Firing in the air while celebrating marriages, religious functions or social gatherings is illegal and may result in the cancellation of the licence and initiation of legal action, Delhi Police told the High Court on Wednesday.
A division bench headed by Chief Justice G. Rohini was told by Delhi Police’s Arms Licensing Unit that it takes prompt and certain action against offenders on receipt of any complaint of misuse of the firearms.
The firearm licences are issued for self-protection or security under the Arms Act, 1959.
“There are already adequate legal provisions to regulate any such incidents,” said an affidavit filed by police on a public interest litigation seeking directions to frame a stringent policy or guidelines to curb “obnoxious practice of celebratory firing”.
The PIL was filed by Shyam Sunder Kaushal, whose 17-year-old daughter died in April 2016 in celebratory firing during a marriage procession.
Kaushal said the obnoxious practice of celebratory firing is not under check and consequently the number of deaths on this count are increasing.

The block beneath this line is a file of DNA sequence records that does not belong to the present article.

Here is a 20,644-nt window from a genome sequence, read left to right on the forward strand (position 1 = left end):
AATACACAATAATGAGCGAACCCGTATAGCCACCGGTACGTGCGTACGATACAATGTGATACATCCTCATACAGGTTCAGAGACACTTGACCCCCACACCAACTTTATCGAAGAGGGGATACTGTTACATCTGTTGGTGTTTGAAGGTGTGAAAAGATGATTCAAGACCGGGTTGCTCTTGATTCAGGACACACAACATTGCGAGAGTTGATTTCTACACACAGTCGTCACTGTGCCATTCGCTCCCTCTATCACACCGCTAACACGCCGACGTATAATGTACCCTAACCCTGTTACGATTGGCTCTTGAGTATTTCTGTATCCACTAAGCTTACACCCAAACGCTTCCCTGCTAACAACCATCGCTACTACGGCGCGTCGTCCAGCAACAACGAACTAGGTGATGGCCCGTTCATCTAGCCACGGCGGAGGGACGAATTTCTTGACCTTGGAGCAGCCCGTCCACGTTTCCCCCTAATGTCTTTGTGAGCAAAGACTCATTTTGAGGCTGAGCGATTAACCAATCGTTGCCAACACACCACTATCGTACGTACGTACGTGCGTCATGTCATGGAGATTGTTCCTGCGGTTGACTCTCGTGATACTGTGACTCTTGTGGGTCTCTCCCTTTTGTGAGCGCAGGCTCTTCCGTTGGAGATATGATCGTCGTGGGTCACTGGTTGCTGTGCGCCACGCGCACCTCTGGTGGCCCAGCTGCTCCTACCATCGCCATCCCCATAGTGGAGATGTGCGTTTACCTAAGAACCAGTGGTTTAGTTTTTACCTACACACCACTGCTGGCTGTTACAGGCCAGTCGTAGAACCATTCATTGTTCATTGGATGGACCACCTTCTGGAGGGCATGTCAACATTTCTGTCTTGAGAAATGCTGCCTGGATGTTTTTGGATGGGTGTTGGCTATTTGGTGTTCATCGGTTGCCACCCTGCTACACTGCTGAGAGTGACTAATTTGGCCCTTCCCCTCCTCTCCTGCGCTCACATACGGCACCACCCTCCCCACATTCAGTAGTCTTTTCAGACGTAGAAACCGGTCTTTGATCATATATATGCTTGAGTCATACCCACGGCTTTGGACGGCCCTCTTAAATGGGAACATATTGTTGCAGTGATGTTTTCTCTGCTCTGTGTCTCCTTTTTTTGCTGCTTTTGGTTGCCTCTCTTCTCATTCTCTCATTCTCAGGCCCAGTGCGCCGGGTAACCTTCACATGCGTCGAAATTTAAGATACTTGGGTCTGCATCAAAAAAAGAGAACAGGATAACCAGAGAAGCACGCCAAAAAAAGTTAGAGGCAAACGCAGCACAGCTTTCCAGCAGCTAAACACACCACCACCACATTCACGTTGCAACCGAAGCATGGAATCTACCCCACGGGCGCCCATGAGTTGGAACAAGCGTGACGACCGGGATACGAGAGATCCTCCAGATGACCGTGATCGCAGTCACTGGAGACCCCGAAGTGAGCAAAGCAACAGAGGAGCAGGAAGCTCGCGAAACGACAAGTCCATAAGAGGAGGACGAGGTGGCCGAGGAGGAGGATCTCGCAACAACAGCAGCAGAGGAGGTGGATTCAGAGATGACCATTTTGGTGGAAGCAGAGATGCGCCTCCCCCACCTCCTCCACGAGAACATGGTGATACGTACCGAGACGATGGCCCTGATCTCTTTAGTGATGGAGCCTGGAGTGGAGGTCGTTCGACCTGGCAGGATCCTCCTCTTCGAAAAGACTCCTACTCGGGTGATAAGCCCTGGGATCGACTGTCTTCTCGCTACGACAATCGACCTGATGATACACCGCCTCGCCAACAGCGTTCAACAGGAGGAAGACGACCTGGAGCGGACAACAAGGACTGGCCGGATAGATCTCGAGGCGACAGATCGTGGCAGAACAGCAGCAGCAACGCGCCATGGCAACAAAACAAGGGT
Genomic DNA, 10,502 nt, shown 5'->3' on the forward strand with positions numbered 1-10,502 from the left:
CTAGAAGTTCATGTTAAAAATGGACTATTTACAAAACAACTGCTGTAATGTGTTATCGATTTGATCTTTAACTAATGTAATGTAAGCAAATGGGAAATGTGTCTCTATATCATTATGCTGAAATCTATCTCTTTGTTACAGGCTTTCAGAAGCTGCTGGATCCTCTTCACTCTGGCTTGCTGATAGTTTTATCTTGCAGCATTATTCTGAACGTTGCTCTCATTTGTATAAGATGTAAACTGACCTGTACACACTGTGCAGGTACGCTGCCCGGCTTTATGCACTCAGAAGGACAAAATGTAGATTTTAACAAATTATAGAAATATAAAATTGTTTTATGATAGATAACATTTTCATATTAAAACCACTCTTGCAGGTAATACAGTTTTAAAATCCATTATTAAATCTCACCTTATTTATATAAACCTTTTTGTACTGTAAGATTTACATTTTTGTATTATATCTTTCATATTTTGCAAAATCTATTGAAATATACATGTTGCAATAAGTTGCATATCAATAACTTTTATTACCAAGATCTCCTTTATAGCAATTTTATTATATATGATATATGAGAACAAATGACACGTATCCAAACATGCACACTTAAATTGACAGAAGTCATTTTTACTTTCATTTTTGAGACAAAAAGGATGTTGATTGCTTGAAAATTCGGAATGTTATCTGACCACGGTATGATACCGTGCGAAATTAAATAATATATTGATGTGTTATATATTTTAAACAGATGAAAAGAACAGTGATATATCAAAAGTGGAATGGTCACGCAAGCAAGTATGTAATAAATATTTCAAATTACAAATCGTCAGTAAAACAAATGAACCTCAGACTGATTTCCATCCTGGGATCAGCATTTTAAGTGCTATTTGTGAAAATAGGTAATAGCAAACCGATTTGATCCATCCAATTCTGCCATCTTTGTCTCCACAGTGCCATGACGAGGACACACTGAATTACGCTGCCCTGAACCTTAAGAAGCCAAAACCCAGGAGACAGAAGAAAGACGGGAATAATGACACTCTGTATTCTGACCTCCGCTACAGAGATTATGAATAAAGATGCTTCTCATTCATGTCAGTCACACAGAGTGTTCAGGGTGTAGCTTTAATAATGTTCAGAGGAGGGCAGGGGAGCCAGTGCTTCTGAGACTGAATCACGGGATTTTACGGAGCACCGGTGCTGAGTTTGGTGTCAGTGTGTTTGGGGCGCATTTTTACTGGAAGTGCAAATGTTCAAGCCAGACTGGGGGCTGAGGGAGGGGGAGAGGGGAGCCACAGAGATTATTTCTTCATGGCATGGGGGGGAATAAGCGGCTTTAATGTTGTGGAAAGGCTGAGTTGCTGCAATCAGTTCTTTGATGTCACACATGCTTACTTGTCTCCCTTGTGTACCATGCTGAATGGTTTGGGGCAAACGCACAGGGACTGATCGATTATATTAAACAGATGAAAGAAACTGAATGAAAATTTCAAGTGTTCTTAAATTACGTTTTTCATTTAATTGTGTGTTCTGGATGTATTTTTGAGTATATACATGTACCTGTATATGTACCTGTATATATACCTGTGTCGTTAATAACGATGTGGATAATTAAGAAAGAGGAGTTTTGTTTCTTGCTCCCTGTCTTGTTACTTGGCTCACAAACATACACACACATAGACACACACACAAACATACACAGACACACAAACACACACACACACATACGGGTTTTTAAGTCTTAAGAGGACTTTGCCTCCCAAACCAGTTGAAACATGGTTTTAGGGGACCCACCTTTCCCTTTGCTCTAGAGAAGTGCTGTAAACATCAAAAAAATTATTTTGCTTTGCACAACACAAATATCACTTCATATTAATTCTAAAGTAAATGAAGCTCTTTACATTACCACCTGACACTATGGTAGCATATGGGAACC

The police affidavit said that as per the records available, approximately “90 firearm licences have been cancelled due to involvement in criminal cases in two years but that there is no separate record regarding cancellation of arms licences due to celebratory firing”.
The petitioner has sought direction for the Home Ministry to evolve a robust mechanism to ensure these licences are not misused and to cancel the licences of offenders.
He also sought direction to the ministry to “impose heavy fine on person who misused his licensed firearm and compensation to injured person(s) or person(s) who died because of celebratory firing”.
The petitioner said that “carrying a gun in a marriage procession is illegal under the Arms Act of 1959 and the Indian Penal Code of 1860 while the terms of licence also forbade carrying of gun to public assemblage”.